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Credit Card Myths You Can Avoid

While there may be many misrepresentations of credit cards, it can actually make plenty of financial sense by using one.  First of all, using a debit card opens yourself up for fraud, especially with the amount of data being compromised these days.  With a credit card you don’t have to worry about your bank account getting wiped out.  Mostly the reason why I use a credit card for all purchases are the rewards.  You can earn miles, points, or even cashback by making the purchases that you would be making anyways, so by not using, you are leaving free money on the table.  While sure, you need to watch the balance with a credit card, but you can avoid any myths that are out there.

You Don’t Need a Credit Card

Of course, you can live your life without a credit card, but if you ever plan on buying a house or car, you’ll need to get a mortgage/loan and if you don’t have an excellent credit score, you could be paying a high interest rates and an outrageous amount of interest every month that will increase your monthly payment of what it would be otherwise.  If you can get and use a credit card, but pay off the balance each month, you can build up your credit score.

Making the Minimum Payment is Good Enough

Yes, making the minimum payment will satisfy the minimum of what you owe to keep your account in good standing, but by only paying the minimum you then start carrying over a balance each month and start to pay interest, which depending on your card’s APR, could be upwards of 16%, so the higher the balance you could be paying a couple hundred in interest each month.  If you want to stay out of debt and avoid interest you’ll have to pay more than the interest, with the hopes of paying the full statement balance.

Opening a Credit Card Account Will Hurt Credit Score

Well technically this myth is true, but…it’s not that bad.  By selecting the right credit card, you could be replacing your old card with a card with a lower APR or perks such as rewards.  In having your credit report pulled by submitting an application will lower your score by a few points, but it will be worth it with the lower APR or rewards that will outweigh the points loss, not to mention continuing with a solid history you can gain your points back in no time by continuing to pay on time and pay off your balance each month.

Carrying a Balance Helps Your Score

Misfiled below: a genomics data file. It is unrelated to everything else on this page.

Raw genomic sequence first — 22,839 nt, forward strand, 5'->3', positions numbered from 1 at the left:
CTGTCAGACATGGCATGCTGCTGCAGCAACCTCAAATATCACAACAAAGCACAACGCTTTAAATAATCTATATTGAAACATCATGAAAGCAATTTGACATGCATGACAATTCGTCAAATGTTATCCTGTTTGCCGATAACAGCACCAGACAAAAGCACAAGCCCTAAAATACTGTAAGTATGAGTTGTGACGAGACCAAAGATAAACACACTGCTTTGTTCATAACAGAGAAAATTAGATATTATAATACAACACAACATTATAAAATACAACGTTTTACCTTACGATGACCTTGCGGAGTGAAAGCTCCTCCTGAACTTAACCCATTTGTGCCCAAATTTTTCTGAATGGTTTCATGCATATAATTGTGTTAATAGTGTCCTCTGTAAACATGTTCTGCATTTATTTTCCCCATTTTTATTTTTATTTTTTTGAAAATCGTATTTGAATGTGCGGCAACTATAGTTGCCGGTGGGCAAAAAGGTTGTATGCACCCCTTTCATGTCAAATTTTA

Speaking of a balance on your account, there is a myth that carrying a balance will help your credit score.  This is actually false because your credit utilization is a huge part that makes up your credit score, so by carrying a balance it reduces your available credit and will actually lower your credit score.  If you want to maximize your credit score you want to be sure to pay the account on time, and pay the full statement balance each month.  Since every increase in interest rate accounts for a higher payment, striving for the highest possible credit score is important.

Close Account When You Reach $0 Balance

It can be easy to slip into debt that it can take some years to get out of.  When you finally see that $0 balance come, your first reaction may be to close the account so you don’t have to temp yourself on charging up the account.  Closing the account actually does more harm than good.  If you can leave the account open but cut up the card, that will get you your best bet because you can keep any credit you have available.  Closing the account can actually lower your credit score, depending on the balances you have on the other cards and your total credit utilization will be taken up more.

I can Hide from My Credit Score

Why you don’t have to disclose your credit score to your friends and family, if you want to get a mortgage or loan at any time you will have explain your credit history.  These days even potential employers can have access to your credit report, which seems strange that having a troubled credit past can cost you a potential job, but I guess the thinking from the employers are that if you cannot handle your own credit, maybe they shouldn’t trust you to work for them.

Comments

  1. Yesssss yes yes. My dad always told me that carrying a balance was good for my credit score. It wasn’t until I actually paid off a credit card that I realized PAYING OFF a credit card is what will significantly improve your score lol.

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